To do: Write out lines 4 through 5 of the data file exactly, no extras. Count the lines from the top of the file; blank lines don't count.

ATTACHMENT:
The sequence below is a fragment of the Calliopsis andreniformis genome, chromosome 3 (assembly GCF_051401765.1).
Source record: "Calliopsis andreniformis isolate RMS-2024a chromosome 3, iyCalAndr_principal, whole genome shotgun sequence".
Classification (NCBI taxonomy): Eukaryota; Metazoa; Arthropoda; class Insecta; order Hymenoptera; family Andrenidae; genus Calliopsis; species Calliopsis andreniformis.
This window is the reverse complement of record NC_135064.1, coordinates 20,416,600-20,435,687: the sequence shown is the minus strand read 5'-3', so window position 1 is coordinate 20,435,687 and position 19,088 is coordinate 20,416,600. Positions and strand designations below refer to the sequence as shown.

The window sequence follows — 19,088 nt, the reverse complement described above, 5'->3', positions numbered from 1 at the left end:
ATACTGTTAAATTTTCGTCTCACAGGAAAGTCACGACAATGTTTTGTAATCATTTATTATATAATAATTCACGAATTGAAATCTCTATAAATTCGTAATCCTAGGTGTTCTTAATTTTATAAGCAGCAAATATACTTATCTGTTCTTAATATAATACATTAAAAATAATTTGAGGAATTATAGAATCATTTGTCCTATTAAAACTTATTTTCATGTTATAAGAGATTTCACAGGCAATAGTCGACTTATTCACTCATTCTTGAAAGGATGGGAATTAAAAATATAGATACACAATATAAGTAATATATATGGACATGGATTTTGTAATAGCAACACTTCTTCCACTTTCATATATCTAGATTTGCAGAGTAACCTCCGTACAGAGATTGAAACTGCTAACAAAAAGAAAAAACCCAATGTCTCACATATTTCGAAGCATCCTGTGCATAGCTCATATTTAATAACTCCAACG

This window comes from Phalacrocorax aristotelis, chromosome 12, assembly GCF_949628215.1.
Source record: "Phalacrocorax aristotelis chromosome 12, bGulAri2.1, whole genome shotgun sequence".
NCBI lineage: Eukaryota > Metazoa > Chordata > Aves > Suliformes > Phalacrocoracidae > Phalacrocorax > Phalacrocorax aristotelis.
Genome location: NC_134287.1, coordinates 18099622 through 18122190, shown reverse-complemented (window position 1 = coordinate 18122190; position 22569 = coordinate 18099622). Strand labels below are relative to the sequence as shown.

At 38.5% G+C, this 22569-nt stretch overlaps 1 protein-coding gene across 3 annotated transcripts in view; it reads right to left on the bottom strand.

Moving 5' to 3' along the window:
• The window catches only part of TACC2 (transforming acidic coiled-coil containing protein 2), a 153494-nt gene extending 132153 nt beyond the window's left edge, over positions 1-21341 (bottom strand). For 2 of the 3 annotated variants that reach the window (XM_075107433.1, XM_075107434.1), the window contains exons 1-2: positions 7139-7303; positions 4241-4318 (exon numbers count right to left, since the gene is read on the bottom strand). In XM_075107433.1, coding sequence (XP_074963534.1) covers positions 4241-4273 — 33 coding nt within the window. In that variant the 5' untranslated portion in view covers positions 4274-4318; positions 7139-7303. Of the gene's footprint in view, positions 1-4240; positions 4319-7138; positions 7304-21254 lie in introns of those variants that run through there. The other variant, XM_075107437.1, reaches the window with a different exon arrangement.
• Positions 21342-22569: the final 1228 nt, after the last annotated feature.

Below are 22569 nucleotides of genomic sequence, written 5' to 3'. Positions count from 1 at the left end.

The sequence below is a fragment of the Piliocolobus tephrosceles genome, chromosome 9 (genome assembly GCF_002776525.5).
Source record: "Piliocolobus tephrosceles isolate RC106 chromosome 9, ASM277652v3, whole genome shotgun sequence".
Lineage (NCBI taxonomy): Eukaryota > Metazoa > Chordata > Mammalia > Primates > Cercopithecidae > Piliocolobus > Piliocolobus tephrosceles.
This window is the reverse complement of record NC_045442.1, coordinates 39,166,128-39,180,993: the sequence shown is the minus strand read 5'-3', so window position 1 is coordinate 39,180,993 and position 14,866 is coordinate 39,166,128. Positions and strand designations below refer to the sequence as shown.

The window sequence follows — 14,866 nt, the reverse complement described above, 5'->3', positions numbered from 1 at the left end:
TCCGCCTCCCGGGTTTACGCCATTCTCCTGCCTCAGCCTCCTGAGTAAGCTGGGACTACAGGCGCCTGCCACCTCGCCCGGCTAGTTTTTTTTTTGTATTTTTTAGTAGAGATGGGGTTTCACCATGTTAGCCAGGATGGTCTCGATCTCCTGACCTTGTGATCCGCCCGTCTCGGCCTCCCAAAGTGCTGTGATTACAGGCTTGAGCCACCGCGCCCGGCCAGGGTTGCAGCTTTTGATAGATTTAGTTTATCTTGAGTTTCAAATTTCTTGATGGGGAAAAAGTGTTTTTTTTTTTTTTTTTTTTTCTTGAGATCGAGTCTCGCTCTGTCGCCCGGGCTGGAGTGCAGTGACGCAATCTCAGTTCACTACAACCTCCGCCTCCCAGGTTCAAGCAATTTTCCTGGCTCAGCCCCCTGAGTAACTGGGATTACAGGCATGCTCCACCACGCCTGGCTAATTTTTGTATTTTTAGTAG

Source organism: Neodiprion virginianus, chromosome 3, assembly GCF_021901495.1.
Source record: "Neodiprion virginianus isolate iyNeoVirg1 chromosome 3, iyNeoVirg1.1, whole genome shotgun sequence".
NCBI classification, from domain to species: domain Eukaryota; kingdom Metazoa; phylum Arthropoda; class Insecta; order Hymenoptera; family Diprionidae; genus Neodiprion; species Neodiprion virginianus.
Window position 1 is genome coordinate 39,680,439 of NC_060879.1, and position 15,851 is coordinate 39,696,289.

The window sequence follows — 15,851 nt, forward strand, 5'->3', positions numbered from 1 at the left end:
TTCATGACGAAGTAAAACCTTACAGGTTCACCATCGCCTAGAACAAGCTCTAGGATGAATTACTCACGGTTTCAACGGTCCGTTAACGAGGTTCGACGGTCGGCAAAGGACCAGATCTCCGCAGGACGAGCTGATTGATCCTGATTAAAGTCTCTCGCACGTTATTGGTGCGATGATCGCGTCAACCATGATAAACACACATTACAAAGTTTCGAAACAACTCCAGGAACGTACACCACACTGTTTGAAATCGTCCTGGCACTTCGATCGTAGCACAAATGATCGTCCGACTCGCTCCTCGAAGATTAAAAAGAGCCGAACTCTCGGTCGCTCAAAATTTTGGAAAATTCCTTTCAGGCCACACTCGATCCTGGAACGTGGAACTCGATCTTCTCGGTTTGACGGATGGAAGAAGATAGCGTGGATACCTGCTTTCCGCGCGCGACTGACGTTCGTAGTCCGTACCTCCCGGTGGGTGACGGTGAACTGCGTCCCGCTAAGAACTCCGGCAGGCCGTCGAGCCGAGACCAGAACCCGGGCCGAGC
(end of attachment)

This window is the reverse complement of record NC_135064.1, coordinates 20,416,600-20,435,687: the sequence shown is the minus strand read 5'-3', so window position 1 is coordinate 20,435,687 and position 19,088 is coordinate 20,416,600. Positions and strand designations below refer to the sequence as shown.

The window sequence follows — 19,088 nt, the reverse complement described above, 5'->3', positions numbered from 1 at the left end: